This vaccine underwent phase I and II studies in a cholera-endemic area in Matlab, Bangladesh in three age groups: adults aged 18 - 45 years, children aged 2 - 5 years and infants aged 9 - 23 months [Qadri 2007]. In these studies, the vaccine has been shown to be safe and elicit vibriocidal responses among all age groups. Only 1 of 20 adults and 8 of 140 children vaccine recipients excreted the vaccine strain. Analysis of the strains isolated revealed that the strains remained unchanged in phenotypic and genotypic properties after passage in the stool.

Although this vaccine can be given as a single dose, and appears to be immunogenic in infants, the vaccine requires stringent cold storage conditions at -20ºC. Avant Immunotherapeutics Inc., manufacturers of Peru-15, is currently reformulating the vaccine in order to make it more thermostable. In order to assess whether this vaccine is as safe and immunogenic as the previous formulation, this lyophilized formulation will need to undergo clinical testing in an endemic community.

The International Vaccine Institute (IVI) through the Cholera Vaccine Initiative (CHOVI) together with Avant Immunotherapeutics Inc., manufacturers of the Peru-15 vaccine, have negotiated an agreement that allows clinical trials to be performed in cholera-endemic countries, including, India, Bangladesh, and Thailand. This will eventually enable licensure and facilitate the international use of this vaccine by obtaining a WHO recommendation for its global use. This single dose vaccine may easily be used in endemic countries and deployed at times when outbreaks are likely to occur.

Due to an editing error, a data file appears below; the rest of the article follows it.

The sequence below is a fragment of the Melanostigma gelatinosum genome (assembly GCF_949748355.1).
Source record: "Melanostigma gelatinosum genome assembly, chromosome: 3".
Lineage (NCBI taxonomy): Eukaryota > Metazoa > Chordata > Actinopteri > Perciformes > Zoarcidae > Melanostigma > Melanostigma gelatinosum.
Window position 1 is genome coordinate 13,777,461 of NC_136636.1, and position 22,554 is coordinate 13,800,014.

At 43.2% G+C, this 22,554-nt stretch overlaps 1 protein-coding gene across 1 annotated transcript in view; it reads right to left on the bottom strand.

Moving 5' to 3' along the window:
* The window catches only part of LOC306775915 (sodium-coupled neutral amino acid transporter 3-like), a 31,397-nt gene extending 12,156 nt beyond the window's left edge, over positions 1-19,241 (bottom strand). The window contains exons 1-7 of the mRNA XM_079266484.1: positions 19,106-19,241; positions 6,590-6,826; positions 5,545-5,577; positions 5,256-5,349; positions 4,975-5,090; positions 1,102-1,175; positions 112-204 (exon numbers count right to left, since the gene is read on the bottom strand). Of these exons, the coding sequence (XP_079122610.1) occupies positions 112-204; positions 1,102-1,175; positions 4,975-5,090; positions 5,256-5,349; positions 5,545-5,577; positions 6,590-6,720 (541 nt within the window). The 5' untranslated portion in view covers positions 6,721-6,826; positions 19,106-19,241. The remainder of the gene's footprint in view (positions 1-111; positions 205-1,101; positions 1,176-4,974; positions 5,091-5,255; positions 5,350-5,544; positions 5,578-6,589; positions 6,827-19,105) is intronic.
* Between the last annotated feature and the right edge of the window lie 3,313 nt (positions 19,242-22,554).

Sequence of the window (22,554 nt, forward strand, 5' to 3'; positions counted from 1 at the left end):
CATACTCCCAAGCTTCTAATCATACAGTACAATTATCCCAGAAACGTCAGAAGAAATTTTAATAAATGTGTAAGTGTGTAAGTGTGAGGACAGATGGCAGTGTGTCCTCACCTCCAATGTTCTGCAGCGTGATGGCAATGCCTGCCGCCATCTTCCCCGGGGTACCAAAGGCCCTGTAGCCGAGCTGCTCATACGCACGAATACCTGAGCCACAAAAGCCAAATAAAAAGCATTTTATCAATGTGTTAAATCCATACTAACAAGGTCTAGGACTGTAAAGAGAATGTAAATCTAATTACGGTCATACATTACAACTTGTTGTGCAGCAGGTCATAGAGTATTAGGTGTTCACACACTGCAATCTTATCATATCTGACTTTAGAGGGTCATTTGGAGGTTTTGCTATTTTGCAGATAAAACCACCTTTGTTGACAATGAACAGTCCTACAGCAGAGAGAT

Because cholera tends to occur in areas where the seroprevalence of HIV is also high, safety and immunogenicity of any vaccine against cholera must be established among HIV infected individuals. There is limited data regarding the use of oral cholera vaccines among HIV seropositive individuals. A study in Beira, Mozambique, an area with a 20-30% HIV seroprevalence revealed that the killed oral rBS-WC vaccine may be effective against cholera [12]. However, specific data on HIV status and safety of the vaccine was not determined in the study. The live attenuated CVD 103 HgR vaccine was found to be equally safe among HIV seropositive and HIV seronegative individuals in Mali. The vaccine however was found to result in attenuated immune response among HIV seropositive individuals [Perry 1998].

In order for the Peru-15 cholera vaccine to be used extensively in cholera outbreaks or in cholera endemic settings where HIV co-exists, safety and immunogenicity must first be established among HIV-seropositive individuals.

To gain approval for use in the developing world, a single-dose of CholeraGarde® will have to confer high levels of protective efficacy for three years when given to endemic populations 9 months and older. However, before undertaking a phase III efficacy trial, a series of phase II clinical studies need be conducted in order to confirm safety and immunogenicity of the vaccine. Since cholera and HIV co-exist in some areas of the world, safety and immunogenicity of the Peru-15 vaccine must be established among HIV seropositive individuals.

  Eligibility

Ages Eligible for Study:   18 Years to 45 Years
Genders Eligible for Study:   Both
Accepts Healthy Volunteers:   No
Criteria

Inclusion Criteria:

HIV-seropositive, non-pregnant adults, aged 18 - 45 years old who have been on standard highly active antiretroviral therapy (HAART) for at least 6 months prior to enrollment or who have never started HAART regimen will be recruited in the study.

All subjects must satisfy the following criteria at study entry:

  1. Male and female HIV seropositive adults aged 18 to 45 years old who have given the written informed consent.
  2. Will comply with the requirements of the protocol (i.e. available for follow-up visits and specimen collection).
  3. CD4 T-lymphocyte count >500/mm3 for at least 6 months prior to inclusion